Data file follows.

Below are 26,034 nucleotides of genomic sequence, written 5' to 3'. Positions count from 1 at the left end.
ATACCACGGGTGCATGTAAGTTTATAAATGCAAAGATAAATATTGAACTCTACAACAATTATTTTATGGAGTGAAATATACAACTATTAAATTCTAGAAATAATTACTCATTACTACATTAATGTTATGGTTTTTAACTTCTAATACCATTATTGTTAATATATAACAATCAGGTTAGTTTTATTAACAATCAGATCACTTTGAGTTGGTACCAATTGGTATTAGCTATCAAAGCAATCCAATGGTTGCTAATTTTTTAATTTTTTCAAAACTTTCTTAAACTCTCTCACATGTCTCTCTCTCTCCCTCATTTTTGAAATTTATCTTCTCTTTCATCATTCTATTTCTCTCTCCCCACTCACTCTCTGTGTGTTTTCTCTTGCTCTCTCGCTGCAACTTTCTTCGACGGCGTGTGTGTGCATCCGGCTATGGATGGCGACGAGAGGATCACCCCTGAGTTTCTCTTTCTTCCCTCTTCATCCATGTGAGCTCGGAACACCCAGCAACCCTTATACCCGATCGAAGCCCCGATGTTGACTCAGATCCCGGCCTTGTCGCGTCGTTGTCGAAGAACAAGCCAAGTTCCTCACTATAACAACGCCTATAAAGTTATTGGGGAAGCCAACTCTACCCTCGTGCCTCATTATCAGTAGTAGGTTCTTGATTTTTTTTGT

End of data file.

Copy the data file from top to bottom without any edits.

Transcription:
Below are 26,034 nucleotides of genomic sequence, written 5' to 3'. Positions count from 1 at the left end.
ATACCACGGGTGCATGTAAGTTTATAAATGCAAAGATAAATATTGAACTCTACAACAATTATTTTATGGAGTGAAATATACAACTATTAAATTCTAGAAATAATTACTCATTACTACATTAATGTTATGGTTTTTAACTTCTAATACCATTATTGTTAATATATAACAATCAGGTTAGTTTTATTAACAATCAGATCACTTTGAGTTGGTACCAATTGGTATTAGCTATCAAAGCAATCCAATGGTTGCTAATTTTTTAATTTTTTCAAAACTTTCTTAAACTCTCTCACATGTCTCTCTCTCTCCCTCATTTTTGAAATTTATCTTCTCTTTCATCATTCTATTTCTCTCTCCCCACTCACTCTCTGTGTGTTTTCTCTTGCTCTCTCGCTGCAACTTTCTTCGACGGCGTGTGTGTGCATCCGGCTATGGATGGCGACGAGAGGATCACCCCTGAGTTTCTCTTTCTTCCCTCTTCATCCATGTGAGCTCGGAACACCCAGCAACCCTTATACCCGATCGAAGCCCCGATGTTGACTCAGATCCCGGCCTTGTCGCGTCGTTGTCGAAGAACAAGCCAAGTTCCTCACTATAACAACGCCTATAAAGTTATTGGGGAAGCCAACTCTACCCTCGTGCCTCATTATCAGTAGTAGGTTCTTGATTTTTTTTGT